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Internet control change threatens free speech

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84.2 percent of the United States population are internet users. That’s over 266 million people. Children are introduced to electronics and the internet at a very young age through online games and websites. People use the internet to connect with friends, find dates, schedule their calendars or plan a vacation. Americans spend hours online without a care in the world. With the incredible amount of people using the internet everyday, regulation and control are necessary for both security and safety. But who should be given the authority and keys to such a powerful part of American society?

47 years ago, it was decided that the government should have the power to control and oversee several internet functions. Through this decision, the federal government had the capability to oversee and exercise control over the Internet Corporation for Assigned Names and Numbers (ICANN). However, as of Oct. 1, the government has given up this power. Instead, citizens will be entrusting their internet lives to the hands of ICANN alone. In other words, everything that happens behind a computer screen can and will be monitored by a now independent non-profit organization based in California.

The decision has received mixed reviews. Some politicians, such as Republican presidential nominee Donald Trump and Republican Senator Ted Cruz, have criticized and expressed concern about the idea.

In a recent statement, Cruz said “President Obama intends to give increased control of the internet to authoritarian regimes like China, Russia and Iran. Like Jimmy Carter gave away the Panama Canal, Obama is giving away the internet.”

In a time of increased worry over cyber warfare, a considerable number of politicians and citizens believe that the government should use federal power to monitor the internet for possible terrorism and online warfare. Many citizens believe that trusting the government with control over the internet would increase security.

If the prospect of lowering security is not a problem, is ignoring and impeding on our First Amendment rights problematic? By giving internet control to ICANN, the First Ammendment is being put at risk.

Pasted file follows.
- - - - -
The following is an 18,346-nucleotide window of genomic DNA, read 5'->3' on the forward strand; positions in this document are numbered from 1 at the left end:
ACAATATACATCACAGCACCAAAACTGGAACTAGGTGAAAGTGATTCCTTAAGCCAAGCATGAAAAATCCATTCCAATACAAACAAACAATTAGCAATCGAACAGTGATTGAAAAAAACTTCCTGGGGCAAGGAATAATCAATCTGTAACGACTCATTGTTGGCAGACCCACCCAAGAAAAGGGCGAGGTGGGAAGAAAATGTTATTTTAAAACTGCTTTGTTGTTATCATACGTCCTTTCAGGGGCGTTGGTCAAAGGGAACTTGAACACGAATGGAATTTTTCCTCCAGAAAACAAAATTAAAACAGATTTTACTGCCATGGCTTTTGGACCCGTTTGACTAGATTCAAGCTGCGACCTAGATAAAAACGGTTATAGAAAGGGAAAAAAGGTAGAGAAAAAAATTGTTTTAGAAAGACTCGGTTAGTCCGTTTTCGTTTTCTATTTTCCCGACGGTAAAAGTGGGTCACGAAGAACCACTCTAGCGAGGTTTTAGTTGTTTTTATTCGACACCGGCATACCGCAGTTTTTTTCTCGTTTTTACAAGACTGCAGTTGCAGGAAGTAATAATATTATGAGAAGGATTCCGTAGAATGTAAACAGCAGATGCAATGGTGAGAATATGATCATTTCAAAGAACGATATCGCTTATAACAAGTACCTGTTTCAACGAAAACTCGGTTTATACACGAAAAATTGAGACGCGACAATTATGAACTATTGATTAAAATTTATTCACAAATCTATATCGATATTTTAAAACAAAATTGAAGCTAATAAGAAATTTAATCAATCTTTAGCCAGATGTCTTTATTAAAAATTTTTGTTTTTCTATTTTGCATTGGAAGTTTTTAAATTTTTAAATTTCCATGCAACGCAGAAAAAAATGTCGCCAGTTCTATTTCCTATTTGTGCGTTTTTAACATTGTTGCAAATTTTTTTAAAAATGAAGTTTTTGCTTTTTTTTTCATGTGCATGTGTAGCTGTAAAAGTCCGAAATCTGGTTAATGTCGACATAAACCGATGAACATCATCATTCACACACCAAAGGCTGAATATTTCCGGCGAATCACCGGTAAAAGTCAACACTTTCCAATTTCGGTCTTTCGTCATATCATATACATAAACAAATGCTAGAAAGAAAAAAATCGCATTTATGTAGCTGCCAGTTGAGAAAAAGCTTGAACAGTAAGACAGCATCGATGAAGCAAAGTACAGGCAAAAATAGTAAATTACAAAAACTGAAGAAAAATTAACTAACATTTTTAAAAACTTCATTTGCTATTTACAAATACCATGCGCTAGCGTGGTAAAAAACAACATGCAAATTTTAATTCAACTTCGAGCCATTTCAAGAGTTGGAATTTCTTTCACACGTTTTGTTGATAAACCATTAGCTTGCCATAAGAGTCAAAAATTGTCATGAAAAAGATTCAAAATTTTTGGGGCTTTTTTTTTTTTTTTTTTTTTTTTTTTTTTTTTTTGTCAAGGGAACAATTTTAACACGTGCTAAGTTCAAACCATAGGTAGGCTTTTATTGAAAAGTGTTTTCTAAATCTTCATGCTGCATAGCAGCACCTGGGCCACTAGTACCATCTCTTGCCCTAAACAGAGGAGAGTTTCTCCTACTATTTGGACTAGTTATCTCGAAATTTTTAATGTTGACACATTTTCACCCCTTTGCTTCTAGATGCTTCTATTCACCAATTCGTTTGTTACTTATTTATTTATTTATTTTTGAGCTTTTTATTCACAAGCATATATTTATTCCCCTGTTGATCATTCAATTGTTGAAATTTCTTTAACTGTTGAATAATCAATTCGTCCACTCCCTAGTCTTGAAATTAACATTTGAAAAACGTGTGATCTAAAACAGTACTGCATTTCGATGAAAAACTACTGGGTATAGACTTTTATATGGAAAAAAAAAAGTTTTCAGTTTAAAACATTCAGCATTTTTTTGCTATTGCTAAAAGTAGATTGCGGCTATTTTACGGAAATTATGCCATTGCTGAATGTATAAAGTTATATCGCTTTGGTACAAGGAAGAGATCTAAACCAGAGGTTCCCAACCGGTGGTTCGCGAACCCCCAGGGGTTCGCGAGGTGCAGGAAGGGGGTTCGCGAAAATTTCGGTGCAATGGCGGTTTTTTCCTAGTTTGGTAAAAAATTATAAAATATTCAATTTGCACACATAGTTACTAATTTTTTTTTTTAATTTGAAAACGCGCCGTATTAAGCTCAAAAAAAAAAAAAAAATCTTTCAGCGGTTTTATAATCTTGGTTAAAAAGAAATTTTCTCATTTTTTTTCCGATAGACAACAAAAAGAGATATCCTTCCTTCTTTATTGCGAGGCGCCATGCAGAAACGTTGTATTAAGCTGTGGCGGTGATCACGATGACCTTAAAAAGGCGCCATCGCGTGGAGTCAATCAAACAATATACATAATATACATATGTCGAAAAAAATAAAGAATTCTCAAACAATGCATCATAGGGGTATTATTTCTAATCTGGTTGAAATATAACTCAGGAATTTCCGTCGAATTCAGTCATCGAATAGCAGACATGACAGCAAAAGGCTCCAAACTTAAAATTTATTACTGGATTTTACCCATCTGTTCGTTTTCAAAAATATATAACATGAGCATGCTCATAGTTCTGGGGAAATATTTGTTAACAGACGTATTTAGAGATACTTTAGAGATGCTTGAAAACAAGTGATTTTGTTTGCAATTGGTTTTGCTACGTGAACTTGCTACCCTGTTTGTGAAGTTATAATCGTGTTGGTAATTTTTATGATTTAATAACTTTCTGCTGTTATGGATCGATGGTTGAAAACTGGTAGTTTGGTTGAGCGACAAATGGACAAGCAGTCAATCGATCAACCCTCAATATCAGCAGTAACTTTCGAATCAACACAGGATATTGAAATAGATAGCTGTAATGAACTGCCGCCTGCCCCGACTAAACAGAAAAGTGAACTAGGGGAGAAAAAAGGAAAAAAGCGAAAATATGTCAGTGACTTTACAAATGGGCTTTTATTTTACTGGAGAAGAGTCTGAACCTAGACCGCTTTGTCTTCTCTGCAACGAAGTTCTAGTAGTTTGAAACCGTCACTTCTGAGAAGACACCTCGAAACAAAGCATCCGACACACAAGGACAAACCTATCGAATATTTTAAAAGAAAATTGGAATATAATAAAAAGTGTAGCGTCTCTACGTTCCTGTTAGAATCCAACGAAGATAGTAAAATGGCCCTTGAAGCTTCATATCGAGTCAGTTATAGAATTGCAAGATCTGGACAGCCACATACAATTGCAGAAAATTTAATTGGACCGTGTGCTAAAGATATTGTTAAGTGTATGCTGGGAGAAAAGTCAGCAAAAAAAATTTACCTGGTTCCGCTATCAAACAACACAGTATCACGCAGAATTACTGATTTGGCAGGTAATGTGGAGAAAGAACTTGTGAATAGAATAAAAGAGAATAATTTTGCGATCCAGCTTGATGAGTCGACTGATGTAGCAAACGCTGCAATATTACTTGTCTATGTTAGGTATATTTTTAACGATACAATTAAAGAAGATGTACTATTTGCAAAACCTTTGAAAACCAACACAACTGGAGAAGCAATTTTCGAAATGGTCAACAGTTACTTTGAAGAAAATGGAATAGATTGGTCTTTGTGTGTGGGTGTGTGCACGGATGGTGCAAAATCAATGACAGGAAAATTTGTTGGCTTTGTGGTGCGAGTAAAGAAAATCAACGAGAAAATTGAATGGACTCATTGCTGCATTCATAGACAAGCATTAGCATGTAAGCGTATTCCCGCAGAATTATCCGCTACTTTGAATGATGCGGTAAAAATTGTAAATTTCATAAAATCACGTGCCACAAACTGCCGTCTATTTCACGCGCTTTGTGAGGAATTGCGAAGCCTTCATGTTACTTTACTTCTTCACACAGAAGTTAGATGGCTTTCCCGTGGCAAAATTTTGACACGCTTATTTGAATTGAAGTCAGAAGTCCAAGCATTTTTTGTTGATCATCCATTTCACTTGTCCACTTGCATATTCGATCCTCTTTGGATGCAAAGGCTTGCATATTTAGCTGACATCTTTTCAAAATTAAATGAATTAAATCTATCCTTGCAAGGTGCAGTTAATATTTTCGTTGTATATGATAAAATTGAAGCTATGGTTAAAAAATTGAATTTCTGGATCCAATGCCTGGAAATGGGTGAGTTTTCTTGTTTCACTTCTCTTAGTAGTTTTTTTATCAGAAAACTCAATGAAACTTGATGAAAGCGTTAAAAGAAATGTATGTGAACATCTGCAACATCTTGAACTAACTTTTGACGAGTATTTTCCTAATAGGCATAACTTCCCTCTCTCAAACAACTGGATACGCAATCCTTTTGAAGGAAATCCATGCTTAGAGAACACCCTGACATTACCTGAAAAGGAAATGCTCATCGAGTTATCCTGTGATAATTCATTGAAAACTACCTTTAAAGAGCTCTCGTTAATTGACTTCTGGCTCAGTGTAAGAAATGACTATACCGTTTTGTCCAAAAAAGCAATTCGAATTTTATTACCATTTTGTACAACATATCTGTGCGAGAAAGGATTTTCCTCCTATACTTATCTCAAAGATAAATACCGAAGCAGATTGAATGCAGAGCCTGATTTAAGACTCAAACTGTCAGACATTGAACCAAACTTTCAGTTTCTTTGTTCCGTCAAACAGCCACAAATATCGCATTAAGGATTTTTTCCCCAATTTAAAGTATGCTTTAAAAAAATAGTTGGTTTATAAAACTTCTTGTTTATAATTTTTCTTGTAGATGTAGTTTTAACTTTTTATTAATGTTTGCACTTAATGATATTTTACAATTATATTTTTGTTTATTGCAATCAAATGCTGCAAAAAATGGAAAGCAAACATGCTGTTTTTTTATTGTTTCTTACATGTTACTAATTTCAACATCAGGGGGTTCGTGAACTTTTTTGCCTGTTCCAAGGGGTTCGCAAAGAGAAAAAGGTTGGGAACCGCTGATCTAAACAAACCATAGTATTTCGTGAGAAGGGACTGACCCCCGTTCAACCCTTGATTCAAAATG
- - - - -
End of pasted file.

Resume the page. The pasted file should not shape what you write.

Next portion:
The First Amendment states: “Congress shall make no law respecting an establishment of religion, or prohibiting the free exercise thereof; or abridging the freedom of speech, or of the press; or the right of the people peaceably to assemble, and to petition the government for a redress of grievances.” Obviously, the idea of internet control only overlaps with nine words in the entire Amendment: “abridging the freedom of speech, or of the press.” ICANN is controlled by a small, powerful board of influential people. By giving internet control to ICANN, the government is agreeing that this small number of individuals have the ability to protect their citizens. ICANN answers to a board of high-powered people, with their own agendas. It’s not out of the question that these people could try to stifle speech that they don’t personally agree with. Will the internet be a free space anymore?

The truth of the matter is that, like most decisions regarding the federal government, a correct answer does not exist. With ICANN in charge, security and First Amendment rights are potentially compromised.

On the other hand, it is also possible that the federal government has too much power as it is. Could this transfer of power to ICANN be more closely aligned with what the Founding Fathers intended, a decentralized United States? The internet is a powerful and influential tool. While useful, it carries dangers as well. In the midst of cyber warfare so intense that the first presidential debate asked Hillary Clinton and Donald Trump how they would stop it, the decision to give control to ICANN is a risky one.

Katie Anderson ’20 (anders43@stolaf.edu) is from Saint Paul, Minn. Her major is undecided.